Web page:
But a big issue that reared its head again during this workshop is that researchers (not all but some) do not want to give up their data by making it publicly accessible, because they feel that they have worked hard on generating it and want to use it for analysis and writing papers; “it is my capital for career progression” I was told frankly by one researcher at the meeting. This raises the question of how to get researchers to share their data-something I started a discussion on in through a blog post a couple of months ago on How to motivate more knowledge sharing in research: using the carrot or the stick?.
Andy Jarvis, CCAFS Theme 5 Leader, suggested in his presentation that they will address this issue by using a carrot approach, by appealing to researchers with the following:
- This will stimulate greater use of promising agricultural technologies that researchers have developed
- This will enable retro-fitting of climate data to trials
- The project will add value to data shared through homologues, climate analysis, and enhanced visualisation
- Will allow comparability with other data and other trial sites
- The project will provide some money to rescue dataset on paper or on rotting hard drives
- Once available, experts can analyse in collaboration
But to hear from the researchers present what benefits and incentives they think there could and should be from sharing data, the participants broke up into groups to explore this further.
The benefits listed were interestingly very similar to the African ‘carrots’: Results of a consultation at the African Agriculture Science Week and included:
- Benefits to the INDIVIDUAL such as personal recognition; personal benefits and career progression
- Benefits to the INSTITUTE such as increased credibility, improving efficiency, public relations value, and more access to funding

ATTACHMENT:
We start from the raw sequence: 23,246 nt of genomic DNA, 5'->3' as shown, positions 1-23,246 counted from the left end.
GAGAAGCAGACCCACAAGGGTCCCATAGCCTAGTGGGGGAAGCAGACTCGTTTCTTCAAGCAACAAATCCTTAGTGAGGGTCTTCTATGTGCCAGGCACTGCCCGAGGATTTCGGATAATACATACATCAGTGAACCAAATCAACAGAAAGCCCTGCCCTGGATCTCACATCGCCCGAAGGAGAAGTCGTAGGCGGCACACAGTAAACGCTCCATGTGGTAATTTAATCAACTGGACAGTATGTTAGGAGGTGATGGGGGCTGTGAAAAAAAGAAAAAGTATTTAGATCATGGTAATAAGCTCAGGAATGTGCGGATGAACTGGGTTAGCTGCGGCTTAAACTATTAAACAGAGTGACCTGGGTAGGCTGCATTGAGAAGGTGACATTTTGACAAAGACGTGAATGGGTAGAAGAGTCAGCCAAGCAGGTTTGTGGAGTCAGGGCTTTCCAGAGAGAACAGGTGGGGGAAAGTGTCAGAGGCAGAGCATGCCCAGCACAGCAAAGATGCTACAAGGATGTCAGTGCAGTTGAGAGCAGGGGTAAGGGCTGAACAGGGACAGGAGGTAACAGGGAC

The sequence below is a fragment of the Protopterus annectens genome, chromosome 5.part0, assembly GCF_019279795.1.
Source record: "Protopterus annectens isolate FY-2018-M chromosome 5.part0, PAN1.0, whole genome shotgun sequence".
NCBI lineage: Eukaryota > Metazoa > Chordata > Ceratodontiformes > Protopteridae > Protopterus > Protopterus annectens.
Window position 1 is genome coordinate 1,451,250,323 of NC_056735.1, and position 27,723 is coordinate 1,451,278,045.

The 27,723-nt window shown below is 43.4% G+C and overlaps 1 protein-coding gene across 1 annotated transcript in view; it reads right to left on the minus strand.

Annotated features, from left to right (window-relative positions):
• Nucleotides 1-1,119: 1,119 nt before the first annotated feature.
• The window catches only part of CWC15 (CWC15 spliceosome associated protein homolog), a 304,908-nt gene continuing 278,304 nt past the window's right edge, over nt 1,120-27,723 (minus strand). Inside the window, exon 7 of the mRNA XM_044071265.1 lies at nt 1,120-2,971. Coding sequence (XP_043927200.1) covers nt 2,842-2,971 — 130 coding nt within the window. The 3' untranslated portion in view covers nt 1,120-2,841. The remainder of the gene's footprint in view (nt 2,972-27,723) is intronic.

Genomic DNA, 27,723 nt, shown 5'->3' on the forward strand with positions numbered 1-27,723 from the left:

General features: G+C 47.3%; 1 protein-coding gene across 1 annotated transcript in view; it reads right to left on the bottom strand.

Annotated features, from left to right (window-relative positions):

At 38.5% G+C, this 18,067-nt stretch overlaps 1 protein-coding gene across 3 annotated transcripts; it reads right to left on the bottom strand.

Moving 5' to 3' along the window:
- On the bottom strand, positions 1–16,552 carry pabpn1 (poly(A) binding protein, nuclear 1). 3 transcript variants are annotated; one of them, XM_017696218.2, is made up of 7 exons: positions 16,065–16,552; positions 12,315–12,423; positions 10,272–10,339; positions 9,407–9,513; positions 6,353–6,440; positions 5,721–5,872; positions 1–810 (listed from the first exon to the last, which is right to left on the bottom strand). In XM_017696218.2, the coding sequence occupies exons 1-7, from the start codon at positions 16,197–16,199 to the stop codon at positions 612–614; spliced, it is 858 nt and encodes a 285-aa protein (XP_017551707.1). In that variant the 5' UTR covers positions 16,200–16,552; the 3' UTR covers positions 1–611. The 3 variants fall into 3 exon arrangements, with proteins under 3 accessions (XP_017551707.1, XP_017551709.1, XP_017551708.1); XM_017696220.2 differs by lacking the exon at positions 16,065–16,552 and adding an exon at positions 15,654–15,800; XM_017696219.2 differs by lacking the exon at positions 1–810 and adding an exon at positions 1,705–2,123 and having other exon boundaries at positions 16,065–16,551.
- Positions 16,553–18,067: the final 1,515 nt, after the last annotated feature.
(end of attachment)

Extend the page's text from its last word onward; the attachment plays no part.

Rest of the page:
- Benefits at LARGE/CROSS-CUTTING such as strengthening work of others, better collaboration, and increased impact
So with an extensive list of benefits that could be gained from sharing data identified-the question is HOW to share the data. Groupwork was used to discuss:
- What kind of trials are there?
- What sort of metadata is needed?
- How to collect, store and share the data?
As the type of data and various mechanisms that could be developed for sharing it were being discussed, the Triple A framework became very evident and useful in thinking about what the project wants to achieve and which ‘pathways’ can achieve which level of sharing:
- The data can be made Available by publishing the metadata on the datasets that exist and that will be shared on the platform–so people will know what exists and what they can expect to find at some point
- Data is Accessible when the datasets are stored in their current formats so that the full content can be obtained but cannot be disaggregated such as with repositories
- If the system set up to share the data allows for datasets to be taken apart and parts used and re-integrated such as with databases then this makes the data Applicable
There was also alot of interest in CIARD by the group, including:
- Learning from others who are trying to share data–what pathways has CIARD learnt and documented from others
- Documenting, sharing and promoting the trial sites data sharing ‘pathway’ through CIARD
- Registering the data sharing pathway with the CIARD Routemap to Information Nodes and Gateways (RING) which is a global registry of web-based services that will give access to any kind of information sources pertaining to agricultural research for development
So watch out for those open gates…
Also see blog post by Andy Jarvis on the workshop on Sharing data on agricultural trials: towards a global repository
Photos in the blog: Andrew Farrow, CIAT